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Wednesday, October 1, 2014

The Best Vacation Policy Is No Policy

By Jane Miller, Chief Operating Officer

Virgin Group Founder and Chairman Richard Branson’s announcement last week that he is giving his staff unlimited vacation days has certainly raised a few eyebrows. Critics question whether employees will abuse the unlimited vacation days “policy” and whether that will harm business. Other skeptics wonder if this policy, or lack thereof, will result in hard-charging employees to not take any time off and will become a detriment to their engagement or well-being.

My opinion is that Branson is onto something we here at Gallup discovered decades ago. For the past 40+ years, Gallup has had an open vacation/time-off policy. Starting in the 1970s with a base of just 50 employees -- and expanding to more than 2,300 today -- we have made it work for both our associates and, most importantly, our customers. An open vacation policy may not be practical for all industries or types of businesses, but where it is possible, it is actually a good thing for associates and the business if managed appropriately. 

Based on our experience, here are five things we have learned that can make this vacation “policy” work for both customers and associates:

1. Hire associates with the “right fit.” When you hire an associate for their talents, skills, and strengths you are more likely to hire a person who is engaged in their work and who takes psychological responsibility for their customers, peers, and the work to be accomplished. A person who is a right fit and resonates with their job hates to let others down, and so they will perfectly communicate when they are available or when they need to be out of reach. They will also assume responsibility for ensuring their work is done, or that a plan is in place for a coworker to complete whatever may need to be done while they are out of the office.

2. Select great managers. Great managers, not just any average manager, find a way to help people do what they do best in their jobs, while also helping their staff achieve high well-being. If a person thinks vacations or time spent with family are what inspires or motivates them to do better at their job, then a great manager will work to help them find a way to take time to travel or to be with their kids or elderly parents. Great managers resource employees to their strengths, their ambitions, their performance, and their outcomes. Done right, managers can juggle all schedules to make this policy work for the individual, the clients, and the company.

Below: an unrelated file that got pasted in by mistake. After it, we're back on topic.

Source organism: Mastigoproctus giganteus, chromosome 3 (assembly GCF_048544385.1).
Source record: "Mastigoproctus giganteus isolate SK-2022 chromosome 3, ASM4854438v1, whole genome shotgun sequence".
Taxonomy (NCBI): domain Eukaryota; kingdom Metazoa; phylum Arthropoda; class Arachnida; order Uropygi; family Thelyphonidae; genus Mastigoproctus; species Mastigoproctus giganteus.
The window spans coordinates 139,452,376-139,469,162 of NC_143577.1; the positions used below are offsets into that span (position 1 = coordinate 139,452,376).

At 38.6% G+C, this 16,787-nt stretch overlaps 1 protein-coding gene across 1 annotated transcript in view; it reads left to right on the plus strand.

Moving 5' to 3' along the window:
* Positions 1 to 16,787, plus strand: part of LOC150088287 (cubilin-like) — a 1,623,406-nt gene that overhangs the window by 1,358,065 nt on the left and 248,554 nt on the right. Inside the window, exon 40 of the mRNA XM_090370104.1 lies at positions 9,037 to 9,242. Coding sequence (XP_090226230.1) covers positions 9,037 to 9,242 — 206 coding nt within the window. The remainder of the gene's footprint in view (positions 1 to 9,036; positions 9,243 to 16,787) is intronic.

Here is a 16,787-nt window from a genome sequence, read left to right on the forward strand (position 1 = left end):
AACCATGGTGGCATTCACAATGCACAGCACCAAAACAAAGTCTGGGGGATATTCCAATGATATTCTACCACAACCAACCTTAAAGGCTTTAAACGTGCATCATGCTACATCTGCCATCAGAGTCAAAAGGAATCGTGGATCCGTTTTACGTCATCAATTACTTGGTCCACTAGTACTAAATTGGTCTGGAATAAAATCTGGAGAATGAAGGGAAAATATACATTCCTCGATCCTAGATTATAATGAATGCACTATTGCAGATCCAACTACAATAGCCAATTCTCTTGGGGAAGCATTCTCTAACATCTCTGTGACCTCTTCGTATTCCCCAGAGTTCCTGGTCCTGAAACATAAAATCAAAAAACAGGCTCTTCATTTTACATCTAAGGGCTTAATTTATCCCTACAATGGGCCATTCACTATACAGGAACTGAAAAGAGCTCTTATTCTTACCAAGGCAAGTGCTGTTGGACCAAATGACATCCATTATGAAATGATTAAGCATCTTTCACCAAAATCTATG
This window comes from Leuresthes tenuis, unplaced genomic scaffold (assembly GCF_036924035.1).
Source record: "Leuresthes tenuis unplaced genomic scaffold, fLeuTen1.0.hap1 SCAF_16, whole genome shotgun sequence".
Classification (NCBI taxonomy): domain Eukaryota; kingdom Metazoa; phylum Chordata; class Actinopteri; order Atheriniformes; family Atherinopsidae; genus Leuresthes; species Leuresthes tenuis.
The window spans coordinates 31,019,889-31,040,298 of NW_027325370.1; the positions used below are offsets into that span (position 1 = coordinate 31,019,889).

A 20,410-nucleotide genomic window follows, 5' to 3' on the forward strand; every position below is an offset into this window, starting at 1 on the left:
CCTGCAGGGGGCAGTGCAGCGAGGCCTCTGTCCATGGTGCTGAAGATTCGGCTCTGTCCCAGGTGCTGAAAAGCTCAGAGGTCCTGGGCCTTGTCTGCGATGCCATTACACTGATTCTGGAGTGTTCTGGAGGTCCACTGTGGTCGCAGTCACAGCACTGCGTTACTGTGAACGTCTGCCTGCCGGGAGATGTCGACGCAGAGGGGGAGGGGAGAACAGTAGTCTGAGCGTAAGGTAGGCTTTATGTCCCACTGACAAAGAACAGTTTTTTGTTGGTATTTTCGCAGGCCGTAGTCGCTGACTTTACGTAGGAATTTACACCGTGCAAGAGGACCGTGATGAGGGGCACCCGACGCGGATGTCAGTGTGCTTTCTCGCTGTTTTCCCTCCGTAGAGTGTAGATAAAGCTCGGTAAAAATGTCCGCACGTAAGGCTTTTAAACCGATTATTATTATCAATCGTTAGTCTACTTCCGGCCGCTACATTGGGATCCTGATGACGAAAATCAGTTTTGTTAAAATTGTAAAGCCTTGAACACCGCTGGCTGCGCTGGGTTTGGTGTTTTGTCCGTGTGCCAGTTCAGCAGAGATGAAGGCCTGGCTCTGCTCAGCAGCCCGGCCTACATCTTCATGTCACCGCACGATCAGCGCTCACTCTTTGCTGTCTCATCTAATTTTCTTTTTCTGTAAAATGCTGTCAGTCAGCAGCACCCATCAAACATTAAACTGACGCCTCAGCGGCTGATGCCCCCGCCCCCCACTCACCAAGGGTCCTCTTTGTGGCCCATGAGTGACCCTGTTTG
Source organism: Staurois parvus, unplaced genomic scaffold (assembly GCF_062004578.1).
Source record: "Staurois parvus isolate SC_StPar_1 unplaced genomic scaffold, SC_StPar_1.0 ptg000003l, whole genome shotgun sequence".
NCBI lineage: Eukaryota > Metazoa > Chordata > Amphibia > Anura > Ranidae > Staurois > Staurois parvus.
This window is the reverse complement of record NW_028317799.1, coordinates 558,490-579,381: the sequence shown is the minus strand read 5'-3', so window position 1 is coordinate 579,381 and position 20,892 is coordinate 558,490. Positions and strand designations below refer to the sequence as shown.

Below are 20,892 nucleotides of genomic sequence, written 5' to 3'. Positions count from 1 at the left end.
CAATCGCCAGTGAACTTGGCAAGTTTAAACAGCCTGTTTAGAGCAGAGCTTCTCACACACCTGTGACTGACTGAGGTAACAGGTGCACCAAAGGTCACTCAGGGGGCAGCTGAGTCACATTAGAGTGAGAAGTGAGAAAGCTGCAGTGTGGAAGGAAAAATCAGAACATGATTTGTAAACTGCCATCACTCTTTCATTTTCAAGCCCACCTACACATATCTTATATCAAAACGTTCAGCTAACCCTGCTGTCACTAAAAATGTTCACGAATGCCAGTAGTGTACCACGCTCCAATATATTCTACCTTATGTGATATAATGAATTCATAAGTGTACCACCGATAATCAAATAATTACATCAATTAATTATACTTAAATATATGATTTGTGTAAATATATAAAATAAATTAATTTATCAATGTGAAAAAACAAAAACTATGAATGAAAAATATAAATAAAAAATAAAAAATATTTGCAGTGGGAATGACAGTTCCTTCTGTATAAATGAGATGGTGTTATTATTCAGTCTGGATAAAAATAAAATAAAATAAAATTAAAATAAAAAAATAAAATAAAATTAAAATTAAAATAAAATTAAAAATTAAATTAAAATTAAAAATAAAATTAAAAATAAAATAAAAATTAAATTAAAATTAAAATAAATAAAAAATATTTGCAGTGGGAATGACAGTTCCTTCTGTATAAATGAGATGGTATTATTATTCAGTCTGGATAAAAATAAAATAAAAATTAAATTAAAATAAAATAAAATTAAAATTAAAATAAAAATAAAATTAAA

3. Focus on performance metrics and outcomes, and then hold managers and associates accountable. This includes how you pay them and what is expected to retain a job or become promoted. There are 8,760 hours in a year, and a company may get 1,800 of those or perhaps they get 3,000 of those from every individual associate. If pay and titles are commensurate with the performance expectations and outcomes, the associate should be able to choose how they spend the other 5,760-6,960 hours. Encouraging and empowering associates to take what they need or want is the most powerful outcome of this vacation policy -- some associates literally don’t want to spend the money or be away from home, others want to be gone every weekend, and yet others want that time to leave early to be with their kids.

4. Focus on the hours an associate is working and not on the times when they are not. Set a goal for a total amount of hours for the associate to work that year, appropriate to their position, and let them accrue those hours in a way that best suits them and their clients. A general guideline of two weeks for new associates with a day added for each year after two years can be used when calculating the right amount of vacation time annually. However, clearly state to employees that in any one year they can take more time if they need or want to, and that this is just a guideline. There will be weddings, anniversaries, milestone birthdays, deaths, and kids’ activities, and it can vary from year to year. The most important guideline to keep in mind is what your associates accomplish in their jobs.

5. Expect customer centricity. The end result should always be service and impact for clients. If associates know who they are servicing and for whom they are creating impact, and if they are held accountable by a great manager who similarly holds the entire team accountable, the client or business will never miss a beat. With many online scheduling and resourcing tools available for projecting hours, deadlines, and full-time equivalent needs, it is easier than ever to make this work.

Have we ever had anyone abuse it? Yes, but I can count the number of employees on two hands in 30 years. Have we ever had anyone not take enough time away? Rarely, but a handful abstain from time off either due to their choice to save the money or not wanting to leave work. It is rare. Have we had people cite it as a reason for leaving? Yes, a few, but they weren’t the type of associates that fit our culture of trust, transparency, and partnership, and they didn’t have the relationships or performance to make the policy work. The positives and advantages to this policy significantly outweigh the disadvantages. After all, your most talented and intense hard workers are usually the ones that believe in the mantra “work hard, play hard.”